It pays to complain: Stanford ads modified
A California husband and wife who are FFRF household members got a positive response to their Aug. 2 letter of complaint about a full-page newspaper ad in the July 31 East Bay Times for a health care provider with ties to Stanford University.
“Given that Stanford University is ostensibly nondenominational and nonsectarian, we were surprised by the prominence of a Christian cross on the person chosen to represent the university’s medical services, with the cross unusually high up on her neck,” the letter from Jane Russell and Jon Alexandr said.
“We think it is everybody’s right to declare their personal religious affiliation, but it seems inappropriate to highlight only one religion in a Stanford University ad that is presumably aimed at a diverse community of people who have affiliations with various religions, or affiliations with no religions.
“This is especially true now with the divisive decisions of the Christian-dominated U.S. Supreme Court taking away the constitutional rights of women to have autonomy over their own bodies, while also weakening the constitutional foundations for the separation of church and state,” the letter continued.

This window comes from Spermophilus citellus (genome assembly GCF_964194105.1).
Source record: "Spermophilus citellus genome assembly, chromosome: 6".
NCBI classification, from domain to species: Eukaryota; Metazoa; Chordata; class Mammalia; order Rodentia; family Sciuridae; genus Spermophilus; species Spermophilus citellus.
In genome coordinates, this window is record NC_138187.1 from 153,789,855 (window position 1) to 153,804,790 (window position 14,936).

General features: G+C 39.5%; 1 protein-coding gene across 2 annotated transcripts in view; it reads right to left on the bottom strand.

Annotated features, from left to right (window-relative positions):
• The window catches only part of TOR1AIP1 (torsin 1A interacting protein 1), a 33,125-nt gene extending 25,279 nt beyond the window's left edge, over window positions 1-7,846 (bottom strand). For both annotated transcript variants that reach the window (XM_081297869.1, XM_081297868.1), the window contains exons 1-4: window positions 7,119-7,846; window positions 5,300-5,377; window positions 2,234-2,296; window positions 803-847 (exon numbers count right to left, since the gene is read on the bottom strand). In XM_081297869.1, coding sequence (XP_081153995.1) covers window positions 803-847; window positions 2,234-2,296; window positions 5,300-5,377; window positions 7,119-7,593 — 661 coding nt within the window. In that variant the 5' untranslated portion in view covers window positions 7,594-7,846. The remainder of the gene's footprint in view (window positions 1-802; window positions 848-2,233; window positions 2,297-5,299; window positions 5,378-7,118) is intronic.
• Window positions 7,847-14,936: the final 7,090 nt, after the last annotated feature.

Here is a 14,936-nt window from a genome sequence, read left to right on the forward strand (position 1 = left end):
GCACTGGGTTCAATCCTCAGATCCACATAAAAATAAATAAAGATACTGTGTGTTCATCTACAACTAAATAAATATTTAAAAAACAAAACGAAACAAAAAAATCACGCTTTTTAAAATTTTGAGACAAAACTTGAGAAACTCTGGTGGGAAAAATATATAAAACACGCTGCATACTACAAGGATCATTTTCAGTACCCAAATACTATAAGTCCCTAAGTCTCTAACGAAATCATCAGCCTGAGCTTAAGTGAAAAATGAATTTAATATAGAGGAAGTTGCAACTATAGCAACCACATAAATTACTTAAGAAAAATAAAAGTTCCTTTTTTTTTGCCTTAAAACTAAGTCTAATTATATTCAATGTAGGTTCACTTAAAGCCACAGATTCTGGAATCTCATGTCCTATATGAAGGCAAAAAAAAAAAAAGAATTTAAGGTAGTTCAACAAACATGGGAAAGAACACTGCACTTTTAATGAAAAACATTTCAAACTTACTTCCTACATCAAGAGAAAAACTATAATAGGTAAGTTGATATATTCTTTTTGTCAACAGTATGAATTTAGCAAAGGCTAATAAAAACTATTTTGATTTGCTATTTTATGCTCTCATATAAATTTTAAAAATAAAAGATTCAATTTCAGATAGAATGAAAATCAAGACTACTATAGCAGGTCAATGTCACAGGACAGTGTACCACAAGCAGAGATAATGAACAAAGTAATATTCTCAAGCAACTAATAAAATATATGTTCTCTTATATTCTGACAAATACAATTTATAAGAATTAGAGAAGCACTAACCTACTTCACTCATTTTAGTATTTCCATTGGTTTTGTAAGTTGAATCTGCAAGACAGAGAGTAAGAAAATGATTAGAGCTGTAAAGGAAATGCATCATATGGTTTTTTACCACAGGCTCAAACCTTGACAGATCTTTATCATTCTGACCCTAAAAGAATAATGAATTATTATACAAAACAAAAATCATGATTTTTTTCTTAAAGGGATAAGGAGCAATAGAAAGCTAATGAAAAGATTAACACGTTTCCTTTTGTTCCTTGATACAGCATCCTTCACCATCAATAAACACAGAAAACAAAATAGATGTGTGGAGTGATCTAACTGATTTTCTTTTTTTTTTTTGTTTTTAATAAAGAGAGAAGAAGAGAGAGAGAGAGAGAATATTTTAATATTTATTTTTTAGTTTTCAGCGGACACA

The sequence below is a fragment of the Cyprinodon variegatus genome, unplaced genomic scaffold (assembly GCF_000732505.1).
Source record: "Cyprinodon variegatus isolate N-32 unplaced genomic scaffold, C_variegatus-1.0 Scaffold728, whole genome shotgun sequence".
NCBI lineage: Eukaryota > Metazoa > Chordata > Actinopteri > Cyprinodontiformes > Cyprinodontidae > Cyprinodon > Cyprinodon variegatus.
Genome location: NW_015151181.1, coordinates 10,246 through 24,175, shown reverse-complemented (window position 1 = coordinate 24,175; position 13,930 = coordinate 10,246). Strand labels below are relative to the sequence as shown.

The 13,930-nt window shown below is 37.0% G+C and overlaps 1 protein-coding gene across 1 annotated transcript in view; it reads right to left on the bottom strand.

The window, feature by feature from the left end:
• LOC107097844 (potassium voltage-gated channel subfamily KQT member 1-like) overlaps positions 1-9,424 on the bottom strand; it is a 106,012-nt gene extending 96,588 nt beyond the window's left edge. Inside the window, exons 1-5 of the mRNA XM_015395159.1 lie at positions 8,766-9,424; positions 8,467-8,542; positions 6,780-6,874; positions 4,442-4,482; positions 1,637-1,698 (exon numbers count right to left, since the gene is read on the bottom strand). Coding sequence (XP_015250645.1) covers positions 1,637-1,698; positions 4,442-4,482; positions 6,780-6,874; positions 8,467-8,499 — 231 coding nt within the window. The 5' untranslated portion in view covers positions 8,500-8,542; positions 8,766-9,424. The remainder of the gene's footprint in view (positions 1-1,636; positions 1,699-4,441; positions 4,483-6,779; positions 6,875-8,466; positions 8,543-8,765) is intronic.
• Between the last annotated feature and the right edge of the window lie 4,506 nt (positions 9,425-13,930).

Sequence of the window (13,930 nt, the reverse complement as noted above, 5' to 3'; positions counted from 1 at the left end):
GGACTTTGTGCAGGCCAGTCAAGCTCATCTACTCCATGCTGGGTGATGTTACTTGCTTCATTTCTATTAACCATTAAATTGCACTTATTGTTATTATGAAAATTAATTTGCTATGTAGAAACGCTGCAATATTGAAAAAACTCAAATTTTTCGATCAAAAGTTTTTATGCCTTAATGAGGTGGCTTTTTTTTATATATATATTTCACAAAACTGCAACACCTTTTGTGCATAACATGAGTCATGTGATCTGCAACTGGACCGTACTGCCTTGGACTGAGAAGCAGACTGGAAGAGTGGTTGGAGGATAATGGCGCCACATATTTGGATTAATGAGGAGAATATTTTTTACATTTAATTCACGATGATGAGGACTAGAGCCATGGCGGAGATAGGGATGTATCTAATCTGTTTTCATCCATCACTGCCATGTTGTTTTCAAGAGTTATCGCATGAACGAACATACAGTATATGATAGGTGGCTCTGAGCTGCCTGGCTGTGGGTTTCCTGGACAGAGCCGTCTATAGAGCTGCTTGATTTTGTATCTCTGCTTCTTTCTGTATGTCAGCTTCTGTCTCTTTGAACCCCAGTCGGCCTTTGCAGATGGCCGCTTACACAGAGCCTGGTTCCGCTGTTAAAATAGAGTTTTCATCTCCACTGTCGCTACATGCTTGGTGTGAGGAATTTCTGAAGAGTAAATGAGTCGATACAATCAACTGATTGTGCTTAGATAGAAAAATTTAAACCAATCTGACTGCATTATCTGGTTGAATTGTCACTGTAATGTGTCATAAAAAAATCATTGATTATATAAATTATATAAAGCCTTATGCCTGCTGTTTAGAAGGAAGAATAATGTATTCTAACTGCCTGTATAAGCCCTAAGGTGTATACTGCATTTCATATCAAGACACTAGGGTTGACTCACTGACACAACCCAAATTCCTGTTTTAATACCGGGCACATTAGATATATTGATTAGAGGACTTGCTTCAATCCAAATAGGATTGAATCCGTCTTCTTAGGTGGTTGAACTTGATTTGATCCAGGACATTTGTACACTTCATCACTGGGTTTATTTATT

“Why was a decision made — de facto — to promote Christianity by Stanford University in a way that can alienate a significant portion of the ad’s readers?”
The letter was promptly and cordially responded to by the associate director of community partnerships for Stanford’s School of Medicine before being forwarded to Jennifer Torai, director of local government affairs for Stanford Health Care.
“I shared your concern and the marketing team appreciated you bringing it forward,” Torai wrote. “The intent was to fully represent the individual in the ad but understand how it could be misinterpreted. As such, the ads are being modified for future publishing. Thank you for taking the time to provide this important feedback.
“Please let me know if you have questions or would like to chat about this. Again, I really do appreciate you raising awareness of this!”
In smaller online versions of the ad since the letter was received, the cross no longer appears.
Russell and Alexandr have for 11 years hosted a private San Francisco Bay Area group via Meetup.com — Contra Costa Atheists and Freethinkers. They plan to retire soon from organizing the group.